The northern regions are experiencing considerable changes in winter climate leading to more frequent warm periods, rain-on-snow events and reduced snow pack diminishing the insulation properties of snow cover and increasing soil frost and freeze-thaw cycles. In this study, we investigated how the lack of snow cover, formation of ice encasement and snow compaction affect the size, structure and activities of soil bacterial and fungal communities. Contrary to our hypotheses, snow manipulation treatments over one winter had limited influence on microbial community structure, bacterial or fungal copy numbers or enzyme activities. However, microbial community structure and activities shifted seasonally among soils sampled before snow melt, in early and late growing season and seemed driven by substrate availability. Bacterial and fungal communities were dominated by stress-resistant taxa such as the orders Acidobacteriales, Chaetothyriales and Helotiales that are likely adapted to adverse winter conditions. This study indicated that microbial communities in acidic northern boreal forest soil may be insensitive to direct effects of changing snow cover. However, in long term, the detrimental effects of increased ice and frost to plant roots may alter plant derived carbon and nutrient pools to the soil likely leading to stronger microbial responses.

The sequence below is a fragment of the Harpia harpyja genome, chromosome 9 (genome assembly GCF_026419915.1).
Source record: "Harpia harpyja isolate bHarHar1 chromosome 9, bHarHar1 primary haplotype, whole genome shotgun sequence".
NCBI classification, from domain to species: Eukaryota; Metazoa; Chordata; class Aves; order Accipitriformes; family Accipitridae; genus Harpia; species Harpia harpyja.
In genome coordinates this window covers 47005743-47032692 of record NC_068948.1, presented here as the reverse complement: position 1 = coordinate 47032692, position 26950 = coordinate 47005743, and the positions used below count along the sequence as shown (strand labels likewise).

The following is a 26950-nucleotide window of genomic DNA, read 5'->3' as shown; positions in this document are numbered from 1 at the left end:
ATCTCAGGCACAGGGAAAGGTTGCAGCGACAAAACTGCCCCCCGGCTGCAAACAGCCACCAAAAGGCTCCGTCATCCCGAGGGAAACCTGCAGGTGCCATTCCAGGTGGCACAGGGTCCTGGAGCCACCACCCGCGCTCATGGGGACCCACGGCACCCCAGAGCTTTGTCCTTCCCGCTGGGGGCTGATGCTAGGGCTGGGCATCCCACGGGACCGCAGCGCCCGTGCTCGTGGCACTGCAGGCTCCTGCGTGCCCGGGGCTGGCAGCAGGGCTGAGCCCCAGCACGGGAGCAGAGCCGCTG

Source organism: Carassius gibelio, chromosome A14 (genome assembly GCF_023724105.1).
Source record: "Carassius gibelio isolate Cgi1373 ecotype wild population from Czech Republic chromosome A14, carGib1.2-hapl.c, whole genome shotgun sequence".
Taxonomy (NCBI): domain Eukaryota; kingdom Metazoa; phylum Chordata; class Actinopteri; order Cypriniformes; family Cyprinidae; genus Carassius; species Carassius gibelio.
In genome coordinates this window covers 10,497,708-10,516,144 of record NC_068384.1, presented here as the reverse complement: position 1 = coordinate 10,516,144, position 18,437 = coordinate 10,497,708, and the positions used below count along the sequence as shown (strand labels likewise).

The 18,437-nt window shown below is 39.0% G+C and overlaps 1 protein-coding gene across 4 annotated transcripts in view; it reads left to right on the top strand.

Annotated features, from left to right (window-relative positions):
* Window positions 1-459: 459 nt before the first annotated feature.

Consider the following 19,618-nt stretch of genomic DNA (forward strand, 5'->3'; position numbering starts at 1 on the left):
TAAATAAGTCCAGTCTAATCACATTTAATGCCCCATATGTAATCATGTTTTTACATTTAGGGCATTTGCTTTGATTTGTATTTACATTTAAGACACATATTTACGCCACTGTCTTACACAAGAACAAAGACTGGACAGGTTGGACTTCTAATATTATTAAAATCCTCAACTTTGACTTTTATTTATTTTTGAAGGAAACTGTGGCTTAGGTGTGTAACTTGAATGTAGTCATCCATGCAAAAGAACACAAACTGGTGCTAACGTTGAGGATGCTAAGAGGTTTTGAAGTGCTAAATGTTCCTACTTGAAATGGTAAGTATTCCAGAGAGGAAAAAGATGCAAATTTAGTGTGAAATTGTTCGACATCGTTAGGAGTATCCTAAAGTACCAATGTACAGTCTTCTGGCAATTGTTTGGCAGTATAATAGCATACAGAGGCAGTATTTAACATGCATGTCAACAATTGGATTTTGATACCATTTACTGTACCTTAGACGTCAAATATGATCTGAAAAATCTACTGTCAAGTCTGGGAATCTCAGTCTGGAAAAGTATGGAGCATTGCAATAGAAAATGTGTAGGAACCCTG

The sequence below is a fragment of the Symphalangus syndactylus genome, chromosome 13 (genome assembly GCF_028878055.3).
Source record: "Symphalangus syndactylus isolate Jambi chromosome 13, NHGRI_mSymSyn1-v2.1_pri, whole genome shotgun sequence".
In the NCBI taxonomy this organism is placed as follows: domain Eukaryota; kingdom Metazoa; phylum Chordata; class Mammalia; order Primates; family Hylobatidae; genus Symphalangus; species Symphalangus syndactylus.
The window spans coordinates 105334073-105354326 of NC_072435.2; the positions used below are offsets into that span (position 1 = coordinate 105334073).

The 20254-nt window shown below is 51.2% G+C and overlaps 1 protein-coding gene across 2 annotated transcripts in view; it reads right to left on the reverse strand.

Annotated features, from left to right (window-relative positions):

- Kasvibiologia, mikrobiologia, virologia
- Ekologia, evoluutiobiologia